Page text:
It’s Not Real Reform If You Can’t Criticize the King

Image by World Economic Forum

The security forces are reported to be interrogating 130 detainees whom they have determined are to be detained for 15 days. These detainees, who were arrested during protests this week might be charged with “threatening to undermine the regime.” The charges, if someone is convicted of them, carry a potential prison sentence of five years. Reuters reports that many of those being interrogated are teenagers. The Washington Post, meanwhile, says that Jordan’s military prosecutor has charged 89 protesters with “inciting violent revolt,” which carries a potential 15 year jail sentence.

The Reuters report tempers the jail sentences the activists face by saying “convictions in such cases are rare” and that during recent demonstrations last winter there were dozens of protesters who faced similiar charges who received pardons. One example is Uday Abu Issa, only 18 years old, who was sentenced to two years in prison for “undermining the King’s dignity” after he burned a picture of King Abdullah.

He was convicted on January 28th, 2012. About a month later, on February 29th, King Abdullah pardoned him. This means that he still spent more than thirty days in jail simply for burning a picture, which he said when interrogated that he did in solidarity with an unemployed man who set himself on fire due to his poverty. His action – burning the King’s picture – was deemed so threatening that he needed to be prosecuted for it. In a truly free society, if someone burned a picture of the King, nothing would happen.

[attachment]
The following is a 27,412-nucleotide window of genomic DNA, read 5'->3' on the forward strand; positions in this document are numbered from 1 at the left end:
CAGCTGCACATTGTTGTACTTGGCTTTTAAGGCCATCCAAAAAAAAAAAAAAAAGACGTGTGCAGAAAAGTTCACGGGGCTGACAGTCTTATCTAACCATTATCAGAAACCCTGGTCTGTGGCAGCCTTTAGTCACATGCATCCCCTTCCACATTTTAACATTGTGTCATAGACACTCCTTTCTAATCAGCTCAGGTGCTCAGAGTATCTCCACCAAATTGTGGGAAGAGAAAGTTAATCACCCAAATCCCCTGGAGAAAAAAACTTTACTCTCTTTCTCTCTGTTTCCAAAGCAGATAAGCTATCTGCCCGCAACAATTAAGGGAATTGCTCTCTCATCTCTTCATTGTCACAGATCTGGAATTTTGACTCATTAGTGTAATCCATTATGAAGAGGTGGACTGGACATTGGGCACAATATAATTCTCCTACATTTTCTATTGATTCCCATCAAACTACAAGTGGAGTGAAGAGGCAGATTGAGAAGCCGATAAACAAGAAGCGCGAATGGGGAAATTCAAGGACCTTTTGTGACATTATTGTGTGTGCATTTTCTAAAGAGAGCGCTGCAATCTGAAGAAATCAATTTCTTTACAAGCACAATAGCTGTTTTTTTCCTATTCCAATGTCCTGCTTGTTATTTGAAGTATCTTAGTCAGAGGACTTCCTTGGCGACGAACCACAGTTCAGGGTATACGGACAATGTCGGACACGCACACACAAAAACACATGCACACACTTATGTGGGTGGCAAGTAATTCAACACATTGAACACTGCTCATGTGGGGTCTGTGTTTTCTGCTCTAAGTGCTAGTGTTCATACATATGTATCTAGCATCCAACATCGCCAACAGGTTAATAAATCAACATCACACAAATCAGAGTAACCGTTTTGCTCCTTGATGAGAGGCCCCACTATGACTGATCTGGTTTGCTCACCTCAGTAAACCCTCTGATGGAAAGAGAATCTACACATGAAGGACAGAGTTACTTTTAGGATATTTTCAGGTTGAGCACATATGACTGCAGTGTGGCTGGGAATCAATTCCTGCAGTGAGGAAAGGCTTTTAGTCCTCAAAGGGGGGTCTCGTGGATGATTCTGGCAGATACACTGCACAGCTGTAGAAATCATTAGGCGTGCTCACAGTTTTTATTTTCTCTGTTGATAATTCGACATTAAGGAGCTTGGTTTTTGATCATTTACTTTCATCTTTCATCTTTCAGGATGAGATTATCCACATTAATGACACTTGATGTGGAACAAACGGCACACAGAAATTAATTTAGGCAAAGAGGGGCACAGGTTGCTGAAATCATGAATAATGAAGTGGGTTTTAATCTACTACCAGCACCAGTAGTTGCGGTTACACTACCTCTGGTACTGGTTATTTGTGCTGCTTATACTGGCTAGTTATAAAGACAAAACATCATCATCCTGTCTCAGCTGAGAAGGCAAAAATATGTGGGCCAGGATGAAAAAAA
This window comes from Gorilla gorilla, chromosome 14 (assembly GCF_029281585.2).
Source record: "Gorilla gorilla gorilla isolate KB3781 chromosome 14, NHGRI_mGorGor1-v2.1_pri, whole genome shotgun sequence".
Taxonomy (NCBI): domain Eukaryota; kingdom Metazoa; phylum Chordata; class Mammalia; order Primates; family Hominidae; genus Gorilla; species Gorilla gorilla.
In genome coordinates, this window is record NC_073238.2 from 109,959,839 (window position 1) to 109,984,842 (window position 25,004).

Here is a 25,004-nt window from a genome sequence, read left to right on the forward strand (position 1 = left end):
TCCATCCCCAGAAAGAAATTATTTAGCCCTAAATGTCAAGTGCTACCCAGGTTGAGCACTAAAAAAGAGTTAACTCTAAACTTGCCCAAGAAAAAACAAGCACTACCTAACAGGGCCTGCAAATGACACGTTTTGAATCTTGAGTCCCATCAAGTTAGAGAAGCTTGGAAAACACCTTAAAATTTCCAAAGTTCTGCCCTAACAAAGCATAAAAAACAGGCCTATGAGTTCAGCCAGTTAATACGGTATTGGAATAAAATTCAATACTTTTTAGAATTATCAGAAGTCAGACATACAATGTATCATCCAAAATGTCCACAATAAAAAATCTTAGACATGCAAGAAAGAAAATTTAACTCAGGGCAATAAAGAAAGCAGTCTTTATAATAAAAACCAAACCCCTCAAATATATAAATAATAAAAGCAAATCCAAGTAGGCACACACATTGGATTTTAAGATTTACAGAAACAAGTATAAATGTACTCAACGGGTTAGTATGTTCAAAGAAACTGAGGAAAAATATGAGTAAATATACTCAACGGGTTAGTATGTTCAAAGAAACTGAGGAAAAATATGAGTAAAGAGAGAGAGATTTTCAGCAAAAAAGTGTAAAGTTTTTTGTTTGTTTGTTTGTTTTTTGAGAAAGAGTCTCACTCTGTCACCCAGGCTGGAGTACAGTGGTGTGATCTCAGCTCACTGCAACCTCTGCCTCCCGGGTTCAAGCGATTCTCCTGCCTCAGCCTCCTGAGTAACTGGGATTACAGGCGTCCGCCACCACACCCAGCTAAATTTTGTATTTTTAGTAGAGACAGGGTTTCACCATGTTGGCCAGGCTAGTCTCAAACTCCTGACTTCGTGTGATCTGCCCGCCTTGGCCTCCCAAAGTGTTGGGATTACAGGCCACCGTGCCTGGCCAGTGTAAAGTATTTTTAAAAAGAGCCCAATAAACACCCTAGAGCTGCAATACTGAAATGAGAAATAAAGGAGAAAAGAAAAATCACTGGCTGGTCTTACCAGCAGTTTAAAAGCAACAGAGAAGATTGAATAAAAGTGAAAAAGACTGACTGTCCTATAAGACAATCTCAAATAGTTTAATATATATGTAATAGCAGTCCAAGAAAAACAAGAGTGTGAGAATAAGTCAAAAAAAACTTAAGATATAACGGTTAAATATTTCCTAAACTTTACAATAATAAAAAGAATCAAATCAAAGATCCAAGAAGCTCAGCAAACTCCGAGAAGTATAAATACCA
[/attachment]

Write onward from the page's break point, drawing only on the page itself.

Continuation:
Dignity is something that’s earned, not something that can be protected by the threat of jail time. In a true constitutional monarchy, if a critic of King Abdullah called for his removal, someone who disagrees with them should express their own opinion, argue with them, and say why constitutional monarchy is a good idea – not by threatening to have that person arrested.

To have true reform and democracy – rather than just token steps to buy time – all institutions, and the monarchy is no exception, must rest upon the will of the people, under laws agreed upon and passed by a democratically elected parliament with real power, with a Prime Minister chosen by such a parliament, where none of these institutions can be suspended or dissolved simply by royal decree. Until Jordan has that, any token measures that the government announces are merely cosmetic.

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